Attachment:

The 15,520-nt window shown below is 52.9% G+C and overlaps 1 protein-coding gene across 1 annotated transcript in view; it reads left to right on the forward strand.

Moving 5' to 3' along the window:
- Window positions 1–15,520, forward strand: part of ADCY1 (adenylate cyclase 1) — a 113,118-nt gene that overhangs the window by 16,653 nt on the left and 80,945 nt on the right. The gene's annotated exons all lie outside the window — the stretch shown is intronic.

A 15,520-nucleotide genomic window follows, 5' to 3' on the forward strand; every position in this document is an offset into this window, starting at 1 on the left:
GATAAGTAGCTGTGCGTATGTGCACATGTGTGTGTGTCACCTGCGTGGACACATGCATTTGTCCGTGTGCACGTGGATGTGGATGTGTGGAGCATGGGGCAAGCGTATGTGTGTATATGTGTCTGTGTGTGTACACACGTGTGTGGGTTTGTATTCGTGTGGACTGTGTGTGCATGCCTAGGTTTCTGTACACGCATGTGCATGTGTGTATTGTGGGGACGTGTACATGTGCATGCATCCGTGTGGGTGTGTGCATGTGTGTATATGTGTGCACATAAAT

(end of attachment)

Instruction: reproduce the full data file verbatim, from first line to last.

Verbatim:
The 15,520-nt window shown below is 52.9% G+C and overlaps 1 protein-coding gene across 1 annotated transcript in view; it reads left to right on the forward strand.

Moving 5' to 3' along the window:
- Window positions 1–15,520, forward strand: part of ADCY1 (adenylate cyclase 1) — a 113,118-nt gene that overhangs the window by 16,653 nt on the left and 80,945 nt on the right. The gene's annotated exons all lie outside the window — the stretch shown is intronic.

A 15,520-nucleotide genomic window follows, 5' to 3' on the forward strand; every position in this document is an offset into this window, starting at 1 on the left:
GATAAGTAGCTGTGCGTATGTGCACATGTGTGTGTGTCACCTGCGTGGACACATGCATTTGTCCGTGTGCACGTGGATGTGGATGTGTGGAGCATGGGGCAAGCGTATGTGTGTATATGTGTCTGTGTGTGTACACACGTGTGTGGGTTTGTATTCGTGTGGACTGTGTGTGCATGCCTAGGTTTCTGTACACGCATGTGCATGTGTGTATTGTGGGGACGTGTACATGTGCATGCATCCGTGTGGGTGTGTGCATGTGTGTATATGTGTGCACATAAAT